Speaking of Perry, July 5 brought Katy Perry: Part of Me, an authorized 3D film -- part concert, part documentary, part puff piece -- that is a veritable pep rally for fans of the Christian music-turned-international pop superstar. The $12 million film has grossed a little more than $24 million domestically and just under $30 million worldwide. Domestically, it is the fourth-highest-grossing concert film and seventh-highest-grossing doc of all time. It also unleashed on the world the original song "Wide Awake," which recently became Perry's ninth No. 1 single on Billboard's Mainstream Top 40 chart, tying Rihanna for the record (the list has been around for 20 years). The most remarkable thing: All nine have come within the past four years, a testament to the singer's meteoric rise that is at the center of Part of Me.
2012 STILL TO COME
The studio's first fall awards hopeful is Not Fade Away (Oct. 19), a low-budget indie that reunites David Chase, The Sopranos showrunner making his feature directorial debut, with Tony Soprano himself, James Gandolfini. Like Sopranos, it also unfolds in an Italian-American community in suburban New Jersey. This one, though, focuses not on modern-day mobsters but rather on three teenagers coming of age in the 1960s -- played by John Magaro, Will Brill and Boardwalk Empire's Jack Huston -- who decide to form a rock 'n' roll band called the Twylight Zones amid the backdrop of the Vietnam War.
Then, on Nov. 2, comes what appears to be the studio's primary 2012 contender, Flight, Oscar-winning director Robert Zemeckis' first live-action movie since 2000's Cast Away, following more than a decade of experimenting with motion-capture technology. The film (pictured at left) is a drama in the vein of Michael Clayton, based on an original screenplay by Real Steel scribe John Gatins, made on a midrange $30 million budget. It features a likable actor, two-time Oscar winner Denzel Washington, as a likable character named Whip, a commercial airline pilot and family man who winds up in a pressure-cooker of a situation. One night, Whip's plane, with hundreds on board, crashes from the sky (I'm told that the plane crash sequence is, at roughly 10 minutes in length, a real showpiece of the movie), but he miraculously manages to land it with only a few fatalities. Initially hailed as a hero -- tests show that virtually nobody else could have safely landed the plane like he did -- it is soon revealed that he had alcohol and drugs in his blood at the time of the crash, turning him into a pariah. But did the plane fall from the sky because of its pilot or mechanical failure? And does the fact that disaster was averted only because of his piloting prowess make his pre-flight behavior any less of an offense? Oscar winner Melissa Leo, Oscar nominee Don Cheadle and especially John Goodman (in comic relief) and Kelly Reilly (as a fellow substance abuser whom Whip meets along the way) are all said to do standout supporting work.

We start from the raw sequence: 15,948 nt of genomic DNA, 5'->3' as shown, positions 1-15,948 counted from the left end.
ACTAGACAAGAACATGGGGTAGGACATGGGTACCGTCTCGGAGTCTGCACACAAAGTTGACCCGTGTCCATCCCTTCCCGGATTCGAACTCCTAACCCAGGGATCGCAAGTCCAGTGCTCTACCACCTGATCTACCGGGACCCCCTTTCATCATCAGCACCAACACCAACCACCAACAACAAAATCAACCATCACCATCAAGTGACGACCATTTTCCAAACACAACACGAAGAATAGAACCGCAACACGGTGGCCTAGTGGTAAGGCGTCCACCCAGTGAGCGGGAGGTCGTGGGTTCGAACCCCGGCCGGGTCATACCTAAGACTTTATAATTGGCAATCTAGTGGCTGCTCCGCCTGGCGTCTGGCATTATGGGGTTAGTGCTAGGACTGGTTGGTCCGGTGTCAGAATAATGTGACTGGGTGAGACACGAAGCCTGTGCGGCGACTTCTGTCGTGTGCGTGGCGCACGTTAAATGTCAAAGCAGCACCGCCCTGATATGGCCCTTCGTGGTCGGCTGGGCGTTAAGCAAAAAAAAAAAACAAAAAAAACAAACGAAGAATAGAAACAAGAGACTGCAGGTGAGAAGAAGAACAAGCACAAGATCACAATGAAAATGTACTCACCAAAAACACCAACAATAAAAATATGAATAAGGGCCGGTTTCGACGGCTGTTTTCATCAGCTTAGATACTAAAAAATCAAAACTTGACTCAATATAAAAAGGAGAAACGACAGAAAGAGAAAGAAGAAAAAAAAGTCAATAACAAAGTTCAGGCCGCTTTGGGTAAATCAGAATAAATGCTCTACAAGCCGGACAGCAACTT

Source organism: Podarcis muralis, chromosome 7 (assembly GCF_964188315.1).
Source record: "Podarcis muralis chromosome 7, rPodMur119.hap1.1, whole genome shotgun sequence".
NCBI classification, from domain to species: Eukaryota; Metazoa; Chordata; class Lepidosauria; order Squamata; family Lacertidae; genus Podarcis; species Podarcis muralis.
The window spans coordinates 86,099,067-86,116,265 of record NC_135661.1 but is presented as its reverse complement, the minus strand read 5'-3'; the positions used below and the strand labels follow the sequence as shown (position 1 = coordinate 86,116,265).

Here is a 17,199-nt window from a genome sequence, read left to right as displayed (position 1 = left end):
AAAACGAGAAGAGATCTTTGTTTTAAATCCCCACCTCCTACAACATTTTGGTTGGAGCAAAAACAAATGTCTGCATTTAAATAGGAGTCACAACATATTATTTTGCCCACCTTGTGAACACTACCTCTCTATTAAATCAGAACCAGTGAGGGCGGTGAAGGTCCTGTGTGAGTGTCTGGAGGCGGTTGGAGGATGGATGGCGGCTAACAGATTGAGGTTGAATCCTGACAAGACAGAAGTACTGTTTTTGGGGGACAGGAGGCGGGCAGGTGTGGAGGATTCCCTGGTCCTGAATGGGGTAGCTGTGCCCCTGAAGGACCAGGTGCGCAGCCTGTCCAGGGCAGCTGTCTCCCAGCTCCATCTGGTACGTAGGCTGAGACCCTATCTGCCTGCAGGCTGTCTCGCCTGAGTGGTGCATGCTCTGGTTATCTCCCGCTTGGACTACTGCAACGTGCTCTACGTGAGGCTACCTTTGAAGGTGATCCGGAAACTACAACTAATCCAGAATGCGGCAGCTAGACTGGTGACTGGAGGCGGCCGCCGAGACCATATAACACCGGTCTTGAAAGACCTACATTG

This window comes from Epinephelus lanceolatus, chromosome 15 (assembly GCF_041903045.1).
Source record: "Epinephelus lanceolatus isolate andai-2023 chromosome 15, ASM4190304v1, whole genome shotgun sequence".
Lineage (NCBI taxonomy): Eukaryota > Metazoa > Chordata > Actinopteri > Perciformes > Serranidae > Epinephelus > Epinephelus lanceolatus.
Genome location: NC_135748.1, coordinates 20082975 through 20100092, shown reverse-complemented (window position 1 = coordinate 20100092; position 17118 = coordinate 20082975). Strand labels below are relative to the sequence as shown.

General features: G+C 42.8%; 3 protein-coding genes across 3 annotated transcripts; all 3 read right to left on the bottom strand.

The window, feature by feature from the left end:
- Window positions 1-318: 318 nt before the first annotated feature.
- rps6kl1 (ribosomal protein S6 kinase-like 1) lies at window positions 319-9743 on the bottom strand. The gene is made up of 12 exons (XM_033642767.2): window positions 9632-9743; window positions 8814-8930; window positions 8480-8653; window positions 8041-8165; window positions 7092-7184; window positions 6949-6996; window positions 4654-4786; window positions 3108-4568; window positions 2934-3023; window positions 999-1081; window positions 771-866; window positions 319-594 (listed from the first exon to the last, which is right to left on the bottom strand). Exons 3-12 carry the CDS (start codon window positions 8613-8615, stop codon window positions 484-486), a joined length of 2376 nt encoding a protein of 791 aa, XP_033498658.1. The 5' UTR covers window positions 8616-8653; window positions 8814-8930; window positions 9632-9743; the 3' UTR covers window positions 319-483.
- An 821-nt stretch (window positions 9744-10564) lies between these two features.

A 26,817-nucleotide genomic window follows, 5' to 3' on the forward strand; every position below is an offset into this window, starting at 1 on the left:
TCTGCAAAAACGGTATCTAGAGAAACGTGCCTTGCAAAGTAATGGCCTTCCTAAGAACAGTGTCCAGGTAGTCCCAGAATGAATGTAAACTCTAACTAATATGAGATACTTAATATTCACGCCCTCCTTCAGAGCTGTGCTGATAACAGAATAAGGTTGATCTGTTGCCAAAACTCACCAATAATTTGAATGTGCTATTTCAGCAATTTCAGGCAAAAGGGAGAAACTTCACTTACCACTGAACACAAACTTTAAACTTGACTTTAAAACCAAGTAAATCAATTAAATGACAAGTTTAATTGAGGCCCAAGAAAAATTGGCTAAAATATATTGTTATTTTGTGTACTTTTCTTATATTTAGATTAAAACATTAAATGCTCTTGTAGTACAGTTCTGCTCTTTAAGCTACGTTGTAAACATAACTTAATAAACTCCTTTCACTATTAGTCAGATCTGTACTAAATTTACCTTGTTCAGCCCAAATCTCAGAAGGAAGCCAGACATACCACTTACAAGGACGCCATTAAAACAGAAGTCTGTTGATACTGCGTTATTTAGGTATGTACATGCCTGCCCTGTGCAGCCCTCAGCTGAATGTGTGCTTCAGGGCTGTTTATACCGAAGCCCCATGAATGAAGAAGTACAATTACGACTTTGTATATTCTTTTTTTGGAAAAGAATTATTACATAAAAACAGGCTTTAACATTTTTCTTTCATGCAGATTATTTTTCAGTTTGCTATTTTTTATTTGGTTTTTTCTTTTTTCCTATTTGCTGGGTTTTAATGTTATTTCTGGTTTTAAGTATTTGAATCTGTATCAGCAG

On Nov. 21, DWA will unveil its second awards hopeful, the 3D, computer-animated Rise of the Guardians, which is sort of an animated version of The Avengers. The film, based on William Joyce's The Guardians of Childhood book series and adapted for the screen by Pulitzer Prize winner David Lindsay-Abaire (Rabbit Hole), is fundamentally a story of good vs. evil. The good guys, in this case, are universally familiar characters with unfamiliar personality traits: There's a badass Santa Claus, voiced by Oscar nominee Alec Baldwin, and a sexy Jack Frost, voiced by Chris Pine. They come together to defend children from Pitch (voiced by Oscar nominee Jude Law), the embodiment of all of their fears. The film was executive produced by Guillermo del Toro (who also worked on the story), scored by Alexandre Desplat (who has received four best original score Oscar noms in the past five years) and features, beginning with its opening shot of a man ascending through water toward light, truly beautiful animation. A screening of just 25 minutes generated considerable enthusiasm at Cannes.